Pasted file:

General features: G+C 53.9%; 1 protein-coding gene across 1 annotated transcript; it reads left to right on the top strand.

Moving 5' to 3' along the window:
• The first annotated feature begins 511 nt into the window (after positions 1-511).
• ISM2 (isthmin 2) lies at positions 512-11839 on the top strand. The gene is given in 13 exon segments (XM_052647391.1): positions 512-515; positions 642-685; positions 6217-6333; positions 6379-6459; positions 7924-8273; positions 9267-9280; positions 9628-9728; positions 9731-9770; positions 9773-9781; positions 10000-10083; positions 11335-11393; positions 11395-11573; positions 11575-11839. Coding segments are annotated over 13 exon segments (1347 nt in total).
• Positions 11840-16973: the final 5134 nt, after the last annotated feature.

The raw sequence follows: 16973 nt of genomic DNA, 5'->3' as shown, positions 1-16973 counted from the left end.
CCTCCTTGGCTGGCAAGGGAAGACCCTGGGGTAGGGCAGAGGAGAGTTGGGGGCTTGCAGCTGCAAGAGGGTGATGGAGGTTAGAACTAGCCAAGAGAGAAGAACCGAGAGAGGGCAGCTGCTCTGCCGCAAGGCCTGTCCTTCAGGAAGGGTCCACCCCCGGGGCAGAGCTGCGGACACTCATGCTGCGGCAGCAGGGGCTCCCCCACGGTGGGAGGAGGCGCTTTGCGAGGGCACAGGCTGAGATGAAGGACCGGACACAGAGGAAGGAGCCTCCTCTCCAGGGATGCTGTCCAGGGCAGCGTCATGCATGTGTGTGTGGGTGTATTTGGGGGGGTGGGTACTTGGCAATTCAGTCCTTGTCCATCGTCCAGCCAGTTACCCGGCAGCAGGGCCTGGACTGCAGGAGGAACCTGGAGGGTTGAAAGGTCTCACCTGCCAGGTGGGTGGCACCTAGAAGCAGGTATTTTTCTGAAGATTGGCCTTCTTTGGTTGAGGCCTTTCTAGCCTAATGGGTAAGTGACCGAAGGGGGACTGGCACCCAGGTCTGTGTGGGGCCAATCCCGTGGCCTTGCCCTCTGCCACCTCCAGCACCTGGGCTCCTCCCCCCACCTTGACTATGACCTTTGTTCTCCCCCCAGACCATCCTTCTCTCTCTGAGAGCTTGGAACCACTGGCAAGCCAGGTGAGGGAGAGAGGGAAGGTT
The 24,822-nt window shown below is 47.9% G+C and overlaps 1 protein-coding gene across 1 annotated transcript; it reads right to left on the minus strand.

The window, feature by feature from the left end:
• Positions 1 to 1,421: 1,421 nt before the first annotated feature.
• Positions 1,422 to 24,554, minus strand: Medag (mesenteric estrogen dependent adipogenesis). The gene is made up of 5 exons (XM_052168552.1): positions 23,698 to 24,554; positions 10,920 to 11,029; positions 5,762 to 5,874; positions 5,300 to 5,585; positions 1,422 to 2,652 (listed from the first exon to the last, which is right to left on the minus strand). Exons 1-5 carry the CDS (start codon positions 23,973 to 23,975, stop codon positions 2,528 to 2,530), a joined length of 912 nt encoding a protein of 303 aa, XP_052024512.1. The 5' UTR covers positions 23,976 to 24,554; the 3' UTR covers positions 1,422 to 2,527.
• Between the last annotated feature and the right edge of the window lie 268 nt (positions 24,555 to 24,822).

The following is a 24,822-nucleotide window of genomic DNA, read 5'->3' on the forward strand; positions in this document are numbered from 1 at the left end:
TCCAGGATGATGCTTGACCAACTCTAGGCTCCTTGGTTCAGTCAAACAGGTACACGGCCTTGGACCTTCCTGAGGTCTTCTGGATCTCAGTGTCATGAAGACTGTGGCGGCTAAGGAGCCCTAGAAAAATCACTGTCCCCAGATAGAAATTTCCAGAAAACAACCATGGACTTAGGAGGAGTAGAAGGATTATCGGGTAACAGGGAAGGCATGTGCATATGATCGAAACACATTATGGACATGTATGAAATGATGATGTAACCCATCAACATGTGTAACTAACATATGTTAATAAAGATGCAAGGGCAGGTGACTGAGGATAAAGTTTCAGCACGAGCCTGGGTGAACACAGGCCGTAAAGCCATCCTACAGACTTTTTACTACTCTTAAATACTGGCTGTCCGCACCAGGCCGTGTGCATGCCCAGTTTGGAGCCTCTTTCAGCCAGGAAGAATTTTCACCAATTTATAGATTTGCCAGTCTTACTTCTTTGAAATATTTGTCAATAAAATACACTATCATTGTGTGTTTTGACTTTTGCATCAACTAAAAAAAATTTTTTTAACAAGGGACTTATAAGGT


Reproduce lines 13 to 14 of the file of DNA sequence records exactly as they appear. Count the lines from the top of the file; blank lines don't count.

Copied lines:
The following is a 24,822-nucleotide window of genomic DNA, read 5'->3' on the forward strand; positions in this document are numbered from 1 at the left end:
TCCAGGATGATGCTTGACCAACTCTAGGCTCCTTGGTTCAGTCAAACAGGTACACGGCCTTGGACCTTCCTGAGGTCTTCTGGATCTCAGTGTCATGAAGACTGTGGCGGCTAAGGAGCCCTAGAAAAATCACTGTCCCCAGATAGAAATTTCCAGAAAACAACCATGGACTTAGGAGGAGTAGAAGGATTATCGGGTAACAGGGAAGGCATGTGCATATGATCGAAACACATTATGGACATGTATGAAATGATGATGTAACCCATCAACATGTGTAACTAACATATGTTAATAAAGATGCAAGGGCAGGTGACTGAGGATAAAGTTTCAGCACGAGCCTGGGTGAACACAGGCCGTAAAGCCATCCTACAGACTTTTTACTACTCTTAAATACTGGCTGTCCGCACCAGGCCGTGTGCATGCCCAGTTTGGAGCCTCTTTCAGCCAGGAAGAATTTTCACCAATTTATAGATTTGCCAGTCTTACTTCTTTGAAATATTTGTCAATAAAATACACTATCATTGTGTGTTTTGACTTTTGCATCAACTAAAAAAAATTTTTTTAACAAGGGACTTATAAGGT